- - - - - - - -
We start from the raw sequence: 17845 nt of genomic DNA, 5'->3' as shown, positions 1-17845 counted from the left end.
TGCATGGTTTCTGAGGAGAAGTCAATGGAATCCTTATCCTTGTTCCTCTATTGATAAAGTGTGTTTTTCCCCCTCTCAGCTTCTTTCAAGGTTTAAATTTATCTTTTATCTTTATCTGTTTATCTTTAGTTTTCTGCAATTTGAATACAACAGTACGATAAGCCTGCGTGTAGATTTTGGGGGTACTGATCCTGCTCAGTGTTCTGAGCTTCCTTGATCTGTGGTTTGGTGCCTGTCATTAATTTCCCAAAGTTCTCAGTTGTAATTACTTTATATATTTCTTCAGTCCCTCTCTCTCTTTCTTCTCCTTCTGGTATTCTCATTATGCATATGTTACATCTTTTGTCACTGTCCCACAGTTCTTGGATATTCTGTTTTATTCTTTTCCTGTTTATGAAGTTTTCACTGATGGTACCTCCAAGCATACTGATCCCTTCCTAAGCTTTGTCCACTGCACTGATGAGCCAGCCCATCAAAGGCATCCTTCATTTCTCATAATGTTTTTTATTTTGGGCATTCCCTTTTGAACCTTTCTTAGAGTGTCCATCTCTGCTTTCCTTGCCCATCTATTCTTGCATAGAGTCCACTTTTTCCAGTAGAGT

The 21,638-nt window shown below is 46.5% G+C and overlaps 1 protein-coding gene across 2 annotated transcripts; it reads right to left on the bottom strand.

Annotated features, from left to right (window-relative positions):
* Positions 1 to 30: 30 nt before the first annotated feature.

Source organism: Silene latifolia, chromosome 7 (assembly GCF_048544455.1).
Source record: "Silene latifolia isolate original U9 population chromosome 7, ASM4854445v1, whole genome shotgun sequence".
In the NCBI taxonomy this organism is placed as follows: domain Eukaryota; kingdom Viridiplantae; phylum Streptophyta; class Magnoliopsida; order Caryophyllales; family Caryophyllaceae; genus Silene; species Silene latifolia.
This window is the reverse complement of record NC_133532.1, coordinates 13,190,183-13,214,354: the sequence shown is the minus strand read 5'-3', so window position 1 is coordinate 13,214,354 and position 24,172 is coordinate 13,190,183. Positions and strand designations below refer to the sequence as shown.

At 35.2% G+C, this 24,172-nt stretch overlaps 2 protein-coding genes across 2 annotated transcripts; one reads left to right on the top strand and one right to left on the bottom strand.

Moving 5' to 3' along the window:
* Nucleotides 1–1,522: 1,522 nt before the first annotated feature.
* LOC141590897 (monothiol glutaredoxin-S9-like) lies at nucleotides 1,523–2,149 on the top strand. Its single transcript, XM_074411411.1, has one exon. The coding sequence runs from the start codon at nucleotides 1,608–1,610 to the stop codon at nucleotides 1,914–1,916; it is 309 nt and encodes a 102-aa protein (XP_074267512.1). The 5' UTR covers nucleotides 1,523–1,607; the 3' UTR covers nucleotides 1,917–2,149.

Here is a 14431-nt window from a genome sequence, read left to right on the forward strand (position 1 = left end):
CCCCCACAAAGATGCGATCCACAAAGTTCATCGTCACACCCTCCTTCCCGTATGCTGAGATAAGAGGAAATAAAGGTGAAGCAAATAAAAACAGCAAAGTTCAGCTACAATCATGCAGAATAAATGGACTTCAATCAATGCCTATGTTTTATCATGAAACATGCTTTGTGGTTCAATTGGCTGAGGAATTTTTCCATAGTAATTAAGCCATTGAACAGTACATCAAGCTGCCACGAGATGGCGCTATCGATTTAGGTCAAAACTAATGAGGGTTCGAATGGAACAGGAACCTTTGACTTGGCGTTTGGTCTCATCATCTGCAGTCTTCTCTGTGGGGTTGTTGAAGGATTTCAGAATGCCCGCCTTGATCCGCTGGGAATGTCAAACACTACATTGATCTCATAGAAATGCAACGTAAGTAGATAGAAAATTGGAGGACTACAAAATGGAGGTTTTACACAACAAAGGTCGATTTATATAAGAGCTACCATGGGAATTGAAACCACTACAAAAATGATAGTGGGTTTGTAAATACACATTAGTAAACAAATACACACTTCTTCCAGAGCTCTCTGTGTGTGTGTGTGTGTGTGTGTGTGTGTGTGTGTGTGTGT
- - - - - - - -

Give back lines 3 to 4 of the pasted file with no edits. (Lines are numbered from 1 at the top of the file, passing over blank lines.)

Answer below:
The 21,638-nt window shown below is 46.5% G+C and overlaps 1 protein-coding gene across 2 annotated transcripts; it reads right to left on the bottom strand.

Annotated features, from left to right (window-relative positions):